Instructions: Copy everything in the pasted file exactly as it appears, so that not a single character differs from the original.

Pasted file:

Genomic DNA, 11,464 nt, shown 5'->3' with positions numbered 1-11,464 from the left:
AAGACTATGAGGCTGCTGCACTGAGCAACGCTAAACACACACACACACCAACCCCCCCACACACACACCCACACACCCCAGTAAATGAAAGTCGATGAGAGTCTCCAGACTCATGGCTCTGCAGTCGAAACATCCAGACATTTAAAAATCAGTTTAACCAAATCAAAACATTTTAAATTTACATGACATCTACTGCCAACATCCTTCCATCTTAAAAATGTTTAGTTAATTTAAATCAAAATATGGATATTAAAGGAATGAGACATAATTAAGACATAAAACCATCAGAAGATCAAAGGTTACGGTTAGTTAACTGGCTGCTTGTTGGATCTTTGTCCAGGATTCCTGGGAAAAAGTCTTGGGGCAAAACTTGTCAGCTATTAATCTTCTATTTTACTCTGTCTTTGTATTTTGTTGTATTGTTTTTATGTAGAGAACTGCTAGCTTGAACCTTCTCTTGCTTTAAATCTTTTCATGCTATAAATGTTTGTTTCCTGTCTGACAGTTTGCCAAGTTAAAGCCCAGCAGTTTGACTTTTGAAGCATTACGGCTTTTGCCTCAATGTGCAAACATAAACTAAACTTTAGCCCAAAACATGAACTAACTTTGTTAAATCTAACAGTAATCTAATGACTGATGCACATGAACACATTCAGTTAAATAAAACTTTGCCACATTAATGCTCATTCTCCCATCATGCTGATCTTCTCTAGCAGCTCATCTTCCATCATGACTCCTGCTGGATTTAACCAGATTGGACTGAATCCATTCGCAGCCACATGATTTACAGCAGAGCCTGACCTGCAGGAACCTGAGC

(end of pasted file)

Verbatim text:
Genomic DNA, 11,464 nt, shown 5'->3' with positions numbered 1-11,464 from the left:
AAGACTATGAGGCTGCTGCACTGAGCAACGCTAAACACACACACACACCAACCCCCCCACACACACACCCACACACCCCAGTAAATGAAAGTCGATGAGAGTCTCCAGACTCATGGCTCTGCAGTCGAAACATCCAGACATTTAAAAATCAGTTTAACCAAATCAAAACATTTTAAATTTACATGACATCTACTGCCAACATCCTTCCATCTTAAAAATGTTTAGTTAATTTAAATCAAAATATGGATATTAAAGGAATGAGACATAATTAAGACATAAAACCATCAGAAGATCAAAGGTTACGGTTAGTTAACTGGCTGCTTGTTGGATCTTTGTCCAGGATTCCTGGGAAAAAGTCTTGGGGCAAAACTTGTCAGCTATTAATCTTCTATTTTACTCTGTCTTTGTATTTTGTTGTATTGTTTTTATGTAGAGAACTGCTAGCTTGAACCTTCTCTTGCTTTAAATCTTTTCATGCTATAAATGTTTGTTTCCTGTCTGACAGTTTGCCAAGTTAAAGCCCAGCAGTTTGACTTTTGAAGCATTACGGCTTTTGCCTCAATGTGCAAACATAAACTAAACTTTAGCCCAAAACATGAACTAACTTTGTTAAATCTAACAGTAATCTAATGACTGATGCACATGAACACATTCAGTTAAATAAAACTTTGCCACATTAATGCTCATTCTCCCATCATGCTGATCTTCTCTAGCAGCTCATCTTCCATCATGACTCCTGCTGGATTTAACCAGATTGGACTGAATCCATTCGCAGCCACATGATTTACAGCAGAGCCTGACCTGCAGGAACCTGAGC